This came from an attempt to make 721 similar to the ERC20 interface, but in the case of NFTs, only one function is actually needed: transferFrom(address from, address to, uint assetId). Before, we were highly skeptical of the need for address from in all transfer methods, but we realized that it would be needed to prevent front-running or reordering of transactions. Also, it shouldn’t matter if you own the asset, you have approval from the owner to move any asset, or if you’ve been authorized to move a specific asset; if you have the authorization to move it, the method call should work.

Including metadata

This conversation didn’t receive the attention it deserved, probably due how difficult it would be to implement which was further exacerbated by the cambrian explosion of formats and the lack of a standard for attaching information to a particular token. Many questions still remain about how to negotiate different formats for names, translations, images, etc. We also still have to figure out how to leverage the existing knowledge about browser image compatibility and standardization, and how those mechanisms would work (for example, should we include different optimizations or particular formats to target different platforms with varying pixel densities?). The working group settled on an optional extension that allows the implementation to point to a particular URI to fetch any necessary metadata.

The Importance of Consensus

Personally, I took away three very important lessons from my participation in this process.

  1. Reaching a lack of disagreement is more important than reaching complete agreement: asking “Does anybody have any comment on feature X?” is very different from asking “Can everyone live with the decision of taking path Y?”. You can read more about the importance of consensus in this excellent piece from the IETF:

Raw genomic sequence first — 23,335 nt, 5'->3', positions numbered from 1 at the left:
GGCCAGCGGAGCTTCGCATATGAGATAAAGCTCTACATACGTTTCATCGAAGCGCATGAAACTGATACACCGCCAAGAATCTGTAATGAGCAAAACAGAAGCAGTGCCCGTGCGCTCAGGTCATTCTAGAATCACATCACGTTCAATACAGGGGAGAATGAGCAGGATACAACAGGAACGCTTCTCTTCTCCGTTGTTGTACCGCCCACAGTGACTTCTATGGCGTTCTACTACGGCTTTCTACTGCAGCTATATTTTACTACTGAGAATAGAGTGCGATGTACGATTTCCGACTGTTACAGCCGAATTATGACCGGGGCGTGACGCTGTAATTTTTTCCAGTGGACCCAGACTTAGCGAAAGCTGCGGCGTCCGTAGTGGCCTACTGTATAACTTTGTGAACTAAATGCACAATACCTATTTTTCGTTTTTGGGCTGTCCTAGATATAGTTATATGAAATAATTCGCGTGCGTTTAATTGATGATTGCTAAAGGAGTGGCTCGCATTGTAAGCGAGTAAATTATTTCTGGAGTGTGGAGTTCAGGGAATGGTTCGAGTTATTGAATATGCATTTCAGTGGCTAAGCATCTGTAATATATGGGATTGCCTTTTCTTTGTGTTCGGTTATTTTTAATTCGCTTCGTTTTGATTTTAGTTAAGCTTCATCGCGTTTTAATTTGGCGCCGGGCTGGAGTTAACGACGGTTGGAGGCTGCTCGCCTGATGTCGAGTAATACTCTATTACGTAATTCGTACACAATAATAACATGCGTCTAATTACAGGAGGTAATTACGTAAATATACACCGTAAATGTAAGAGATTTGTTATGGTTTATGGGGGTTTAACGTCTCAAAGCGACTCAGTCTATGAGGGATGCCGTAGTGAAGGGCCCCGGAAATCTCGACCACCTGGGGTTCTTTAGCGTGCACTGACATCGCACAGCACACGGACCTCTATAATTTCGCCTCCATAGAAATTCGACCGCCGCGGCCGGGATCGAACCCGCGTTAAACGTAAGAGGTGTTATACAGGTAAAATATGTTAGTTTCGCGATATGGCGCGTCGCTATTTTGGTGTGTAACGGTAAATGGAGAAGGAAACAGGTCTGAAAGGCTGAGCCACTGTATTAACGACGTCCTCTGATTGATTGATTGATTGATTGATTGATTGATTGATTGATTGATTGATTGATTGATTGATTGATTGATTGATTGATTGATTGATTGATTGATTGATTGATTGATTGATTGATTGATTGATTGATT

2. The same RFC linked above also explains that any compromise reached must be a technical compromise and not an emotional compromise, or a compromise in the sense of “negotiation between persons”. It’s preferable to say “by adding this feature, we save a lot of gas from each transaction, but we’ll break backwards compatibility” instead of “my team conceded to allow feature X, so we think it’s fair to include feature Y in exchange”.
  3. I also learned a lot about working within a standards body made up of groups of people with very different perspectives (and motivations). In particular, I learned that every minor change must be carefully proposed, since even small changes can greatly increase the amount of work required to reach consensus simply because of the communication and cognitive load required from each participant.

Moving Forward

We’re seeing a great number of new dApps using NFTs, so it was very important that this standard be developed as quickly as possible to avoid further fragmentation. We got there fairly quickly with the 821 initiative in early January, our meetings with IDEO and 0x in late January, the EthDenver meeting, and the gitter conversations of February.

Our team is very happy with the refactoring of 821 to 721 naming conventions and we’re looking forward to a future of less implementation fragmentation, an ecosystem of interoperable wallets, games, exchanges, and NFT games built on Decentraland!